Publication Date


Document Type

Masters Thesis


School for Social Work


This study explores LGB individuals' perceptions about how acceptance by their Christian families of origin has impacted their current religiosity and/or spirituality. A qualitative semi structured interview with a demographic survey was conducted with fifteen self-identified LGB individuals who were raised in a variety of Christian households in the Southern United States. The participants were selected through a snowball sampling method and were representative of the surrounding metropolitan area. The methodology allowed for the study to be flexible and inclusive of people from diverse religious, spiritual, sexual, and cultural backgrounds. The participants discussed receiving messages as children from their church and families, whether explicit or latent, which implied that homosexuality was sinful and wrong. As youth the participants reported often feeling that religiosity was something that was socially influenced and ladened with hypocrisies. Participants mentioned that when coming out to their families, their sexuality was associated with Christian ideology and was used as a wedge issue against their stated sexual preference. The majority of participants described separating themselves from their families' Christian beliefs and acceptance in order to find a personally self-fulfilling path to spirituality and religiosity that was not contingent upon remaining Christian. Parental acceptance or rejection was significant not in the outcome of the individuals' religious and spiritual affiliations, but in the narrative and personal meaning that individuals assigned to their journey. This research provides clinicians with considerations for practice and highlights further areas of research within this field.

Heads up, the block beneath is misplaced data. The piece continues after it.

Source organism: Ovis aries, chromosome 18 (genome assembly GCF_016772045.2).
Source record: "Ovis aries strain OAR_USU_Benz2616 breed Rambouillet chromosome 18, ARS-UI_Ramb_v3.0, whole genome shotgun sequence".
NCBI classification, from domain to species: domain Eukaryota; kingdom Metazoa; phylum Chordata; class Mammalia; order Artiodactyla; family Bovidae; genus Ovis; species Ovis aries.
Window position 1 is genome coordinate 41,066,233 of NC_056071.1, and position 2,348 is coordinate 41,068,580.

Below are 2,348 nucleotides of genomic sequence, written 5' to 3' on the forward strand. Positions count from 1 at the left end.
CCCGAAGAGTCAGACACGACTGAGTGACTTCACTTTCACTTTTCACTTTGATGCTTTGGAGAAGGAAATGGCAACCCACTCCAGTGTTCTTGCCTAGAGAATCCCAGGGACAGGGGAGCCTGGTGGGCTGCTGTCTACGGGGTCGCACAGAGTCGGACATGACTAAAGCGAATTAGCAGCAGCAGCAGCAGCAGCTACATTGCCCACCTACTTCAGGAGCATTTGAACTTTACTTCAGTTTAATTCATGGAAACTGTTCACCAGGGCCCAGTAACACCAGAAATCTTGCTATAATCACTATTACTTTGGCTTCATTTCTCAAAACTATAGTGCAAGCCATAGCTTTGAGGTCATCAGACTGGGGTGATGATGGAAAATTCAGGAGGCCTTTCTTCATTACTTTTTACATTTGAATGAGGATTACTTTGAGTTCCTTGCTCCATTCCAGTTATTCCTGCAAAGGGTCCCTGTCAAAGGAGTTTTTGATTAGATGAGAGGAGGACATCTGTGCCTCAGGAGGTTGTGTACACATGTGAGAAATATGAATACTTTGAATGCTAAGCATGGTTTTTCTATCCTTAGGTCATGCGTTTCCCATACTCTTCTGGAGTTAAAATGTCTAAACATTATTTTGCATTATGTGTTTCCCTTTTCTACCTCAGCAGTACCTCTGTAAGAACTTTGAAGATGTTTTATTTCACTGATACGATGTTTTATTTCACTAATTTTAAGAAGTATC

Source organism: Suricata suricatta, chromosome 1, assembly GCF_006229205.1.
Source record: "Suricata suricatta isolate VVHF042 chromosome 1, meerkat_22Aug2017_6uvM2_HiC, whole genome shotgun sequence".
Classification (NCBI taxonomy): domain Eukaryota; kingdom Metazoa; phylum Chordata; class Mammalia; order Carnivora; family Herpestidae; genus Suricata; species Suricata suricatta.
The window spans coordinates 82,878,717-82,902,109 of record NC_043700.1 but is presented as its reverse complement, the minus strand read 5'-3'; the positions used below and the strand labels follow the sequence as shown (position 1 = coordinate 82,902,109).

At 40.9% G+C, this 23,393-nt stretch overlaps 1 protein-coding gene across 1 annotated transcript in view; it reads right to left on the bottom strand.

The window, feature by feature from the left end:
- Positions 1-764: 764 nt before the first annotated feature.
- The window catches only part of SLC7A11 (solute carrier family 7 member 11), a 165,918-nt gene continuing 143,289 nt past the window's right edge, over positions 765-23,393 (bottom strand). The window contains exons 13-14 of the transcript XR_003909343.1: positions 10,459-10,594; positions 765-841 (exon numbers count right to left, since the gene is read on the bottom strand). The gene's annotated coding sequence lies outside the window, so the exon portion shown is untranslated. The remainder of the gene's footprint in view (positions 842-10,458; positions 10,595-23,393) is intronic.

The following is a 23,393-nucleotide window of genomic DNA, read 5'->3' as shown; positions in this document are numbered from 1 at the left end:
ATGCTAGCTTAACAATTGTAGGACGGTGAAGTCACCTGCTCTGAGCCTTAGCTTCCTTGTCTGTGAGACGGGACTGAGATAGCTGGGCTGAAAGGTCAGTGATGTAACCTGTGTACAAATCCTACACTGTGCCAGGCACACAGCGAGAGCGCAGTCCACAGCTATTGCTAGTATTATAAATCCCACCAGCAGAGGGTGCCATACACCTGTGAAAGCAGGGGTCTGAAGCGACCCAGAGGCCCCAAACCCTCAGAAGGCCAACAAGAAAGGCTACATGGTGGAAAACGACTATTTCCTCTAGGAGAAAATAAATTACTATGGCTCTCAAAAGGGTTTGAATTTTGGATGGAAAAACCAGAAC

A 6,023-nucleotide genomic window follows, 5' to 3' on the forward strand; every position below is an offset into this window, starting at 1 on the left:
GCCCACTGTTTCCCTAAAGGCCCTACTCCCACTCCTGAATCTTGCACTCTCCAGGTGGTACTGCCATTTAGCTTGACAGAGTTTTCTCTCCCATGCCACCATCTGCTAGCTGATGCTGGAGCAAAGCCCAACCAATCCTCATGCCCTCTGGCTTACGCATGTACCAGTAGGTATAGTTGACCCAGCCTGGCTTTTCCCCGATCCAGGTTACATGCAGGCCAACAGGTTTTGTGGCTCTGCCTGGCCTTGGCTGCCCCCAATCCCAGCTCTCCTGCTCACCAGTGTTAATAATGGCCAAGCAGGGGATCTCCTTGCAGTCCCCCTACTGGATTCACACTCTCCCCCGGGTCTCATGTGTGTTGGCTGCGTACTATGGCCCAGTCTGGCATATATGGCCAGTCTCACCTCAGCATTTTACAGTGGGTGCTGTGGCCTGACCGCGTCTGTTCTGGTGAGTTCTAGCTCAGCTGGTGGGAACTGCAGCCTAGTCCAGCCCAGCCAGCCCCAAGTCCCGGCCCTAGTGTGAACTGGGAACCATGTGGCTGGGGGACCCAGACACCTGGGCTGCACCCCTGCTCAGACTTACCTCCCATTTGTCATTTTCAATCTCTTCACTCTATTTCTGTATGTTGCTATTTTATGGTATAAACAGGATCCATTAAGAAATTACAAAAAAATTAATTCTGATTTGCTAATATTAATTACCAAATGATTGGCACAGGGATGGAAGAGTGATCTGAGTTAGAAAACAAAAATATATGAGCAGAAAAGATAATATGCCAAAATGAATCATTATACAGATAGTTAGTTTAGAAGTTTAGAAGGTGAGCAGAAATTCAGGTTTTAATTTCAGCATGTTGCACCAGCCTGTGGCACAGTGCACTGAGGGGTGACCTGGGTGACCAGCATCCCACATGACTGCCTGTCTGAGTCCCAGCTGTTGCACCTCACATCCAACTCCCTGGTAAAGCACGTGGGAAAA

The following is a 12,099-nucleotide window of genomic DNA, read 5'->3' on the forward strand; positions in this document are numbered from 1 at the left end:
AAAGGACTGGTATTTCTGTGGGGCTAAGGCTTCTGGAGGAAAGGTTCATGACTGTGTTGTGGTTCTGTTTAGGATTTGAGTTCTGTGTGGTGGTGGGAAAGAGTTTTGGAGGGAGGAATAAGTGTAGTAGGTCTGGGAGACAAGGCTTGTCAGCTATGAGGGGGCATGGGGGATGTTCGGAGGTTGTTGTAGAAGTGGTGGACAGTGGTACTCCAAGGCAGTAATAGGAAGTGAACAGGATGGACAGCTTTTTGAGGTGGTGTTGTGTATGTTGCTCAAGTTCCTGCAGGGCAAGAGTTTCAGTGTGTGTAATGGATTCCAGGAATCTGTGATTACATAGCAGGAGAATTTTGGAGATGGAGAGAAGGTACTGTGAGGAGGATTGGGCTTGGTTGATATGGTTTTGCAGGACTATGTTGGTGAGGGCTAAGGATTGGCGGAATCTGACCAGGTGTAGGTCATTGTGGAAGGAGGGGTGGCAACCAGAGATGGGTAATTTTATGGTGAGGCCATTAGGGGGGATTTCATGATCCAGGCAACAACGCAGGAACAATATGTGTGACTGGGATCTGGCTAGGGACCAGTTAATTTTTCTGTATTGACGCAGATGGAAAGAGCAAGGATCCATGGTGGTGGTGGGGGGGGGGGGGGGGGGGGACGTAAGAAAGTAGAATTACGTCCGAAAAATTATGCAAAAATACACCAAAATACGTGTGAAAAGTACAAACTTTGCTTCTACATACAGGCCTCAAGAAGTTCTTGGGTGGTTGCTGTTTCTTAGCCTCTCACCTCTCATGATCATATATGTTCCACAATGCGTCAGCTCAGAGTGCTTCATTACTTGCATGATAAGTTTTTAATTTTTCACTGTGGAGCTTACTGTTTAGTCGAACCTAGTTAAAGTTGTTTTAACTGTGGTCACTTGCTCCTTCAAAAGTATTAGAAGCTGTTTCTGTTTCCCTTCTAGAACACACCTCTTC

iii, 77 p. Thesis (M.S.W.)--Smith College School for Social Work, Northampton, Mass., 2007. Includes bibliographical references (leaves 65-68).